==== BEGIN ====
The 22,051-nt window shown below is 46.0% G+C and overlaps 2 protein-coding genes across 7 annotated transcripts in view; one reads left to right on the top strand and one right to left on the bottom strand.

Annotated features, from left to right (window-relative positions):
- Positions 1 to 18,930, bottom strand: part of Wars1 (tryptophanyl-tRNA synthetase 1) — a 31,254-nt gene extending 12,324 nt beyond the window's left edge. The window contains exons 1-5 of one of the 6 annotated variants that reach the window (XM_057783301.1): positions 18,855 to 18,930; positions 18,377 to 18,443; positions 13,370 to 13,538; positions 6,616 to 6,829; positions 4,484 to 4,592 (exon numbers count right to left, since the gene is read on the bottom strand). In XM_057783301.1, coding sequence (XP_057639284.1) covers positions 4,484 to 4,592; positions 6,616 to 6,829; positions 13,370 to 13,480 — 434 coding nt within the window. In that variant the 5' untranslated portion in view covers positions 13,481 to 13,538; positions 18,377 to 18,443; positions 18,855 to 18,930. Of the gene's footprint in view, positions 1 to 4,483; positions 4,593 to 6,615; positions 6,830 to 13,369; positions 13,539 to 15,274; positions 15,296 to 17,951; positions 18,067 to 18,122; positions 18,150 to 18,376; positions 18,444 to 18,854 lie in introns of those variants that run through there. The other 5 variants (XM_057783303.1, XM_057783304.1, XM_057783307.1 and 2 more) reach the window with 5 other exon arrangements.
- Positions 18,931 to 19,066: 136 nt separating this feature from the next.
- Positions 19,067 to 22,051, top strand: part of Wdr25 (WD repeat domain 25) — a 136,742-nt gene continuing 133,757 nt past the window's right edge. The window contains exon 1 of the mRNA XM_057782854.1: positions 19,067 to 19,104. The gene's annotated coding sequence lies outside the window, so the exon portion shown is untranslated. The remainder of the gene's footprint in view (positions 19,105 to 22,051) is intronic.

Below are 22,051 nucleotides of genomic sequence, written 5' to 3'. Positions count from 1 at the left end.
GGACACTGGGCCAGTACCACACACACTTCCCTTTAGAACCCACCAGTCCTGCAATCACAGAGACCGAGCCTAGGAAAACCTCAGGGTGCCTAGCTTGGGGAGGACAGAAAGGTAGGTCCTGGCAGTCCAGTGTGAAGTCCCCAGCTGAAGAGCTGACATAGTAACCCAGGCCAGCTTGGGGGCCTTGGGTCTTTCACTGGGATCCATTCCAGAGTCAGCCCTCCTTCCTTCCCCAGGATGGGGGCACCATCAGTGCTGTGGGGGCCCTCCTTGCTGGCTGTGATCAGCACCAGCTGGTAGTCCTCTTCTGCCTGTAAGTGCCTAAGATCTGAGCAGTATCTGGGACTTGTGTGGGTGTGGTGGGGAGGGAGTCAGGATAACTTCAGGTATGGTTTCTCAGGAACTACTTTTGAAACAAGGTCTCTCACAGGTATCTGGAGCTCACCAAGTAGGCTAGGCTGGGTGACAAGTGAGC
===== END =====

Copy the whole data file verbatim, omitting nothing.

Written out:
The 22,051-nt window shown below is 46.0% G+C and overlaps 2 protein-coding genes across 7 annotated transcripts in view; one reads left to right on the top strand and one right to left on the bottom strand.

Annotated features, from left to right (window-relative positions):
- Positions 1 to 18,930, bottom strand: part of Wars1 (tryptophanyl-tRNA synthetase 1) — a 31,254-nt gene extending 12,324 nt beyond the window's left edge. The window contains exons 1-5 of one of the 6 annotated variants that reach the window (XM_057783301.1): positions 18,855 to 18,930; positions 18,377 to 18,443; positions 13,370 to 13,538; positions 6,616 to 6,829; positions 4,484 to 4,592 (exon numbers count right to left, since the gene is read on the bottom strand). In XM_057783301.1, coding sequence (XP_057639284.1) covers positions 4,484 to 4,592; positions 6,616 to 6,829; positions 13,370 to 13,480 — 434 coding nt within the window. In that variant the 5' untranslated portion in view covers positions 13,481 to 13,538; positions 18,377 to 18,443; positions 18,855 to 18,930. Of the gene's footprint in view, positions 1 to 4,483; positions 4,593 to 6,615; positions 6,830 to 13,369; positions 13,539 to 15,274; positions 15,296 to 17,951; positions 18,067 to 18,122; positions 18,150 to 18,376; positions 18,444 to 18,854 lie in introns of those variants that run through there. The other 5 variants (XM_057783303.1, XM_057783304.1, XM_057783307.1 and 2 more) reach the window with 5 other exon arrangements.
- Positions 18,931 to 19,066: 136 nt separating this feature from the next.
- Positions 19,067 to 22,051, top strand: part of Wdr25 (WD repeat domain 25) — a 136,742-nt gene continuing 133,757 nt past the window's right edge. The window contains exon 1 of the mRNA XM_057782854.1: positions 19,067 to 19,104. The gene's annotated coding sequence lies outside the window, so the exon portion shown is untranslated. The remainder of the gene's footprint in view (positions 19,105 to 22,051) is intronic.

Below are 22,051 nucleotides of genomic sequence, written 5' to 3'. Positions count from 1 at the left end.
GGACACTGGGCCAGTACCACACACACTTCCCTTTAGAACCCACCAGTCCTGCAATCACAGAGACCGAGCCTAGGAAAACCTCAGGGTGCCTAGCTTGGGGAGGACAGAAAGGTAGGTCCTGGCAGTCCAGTGTGAAGTCCCCAGCTGAAGAGCTGACATAGTAACCCAGGCCAGCTTGGGGGCCTTGGGTCTTTCACTGGGATCCATTCCAGAGTCAGCCCTCCTTCCTTCCCCAGGATGGGGGCACCATCAGTGCTGTGGGGGCCCTCCTTGCTGGCTGTGATCAGCACCAGCTGGTAGTCCTCTTCTGCCTGTAAGTGCCTAAGATCTGAGCAGTATCTGGGACTTGTGTGGGTGTGGTGGGGAGGGAGTCAGGATAACTTCAGGTATGGTTTCTCAGGAACTACTTTTGAAACAAGGTCTCTCACAGGTATCTGGAGCTCACCAAGTAGGCTAGGCTGGGTGACAAGTGAGC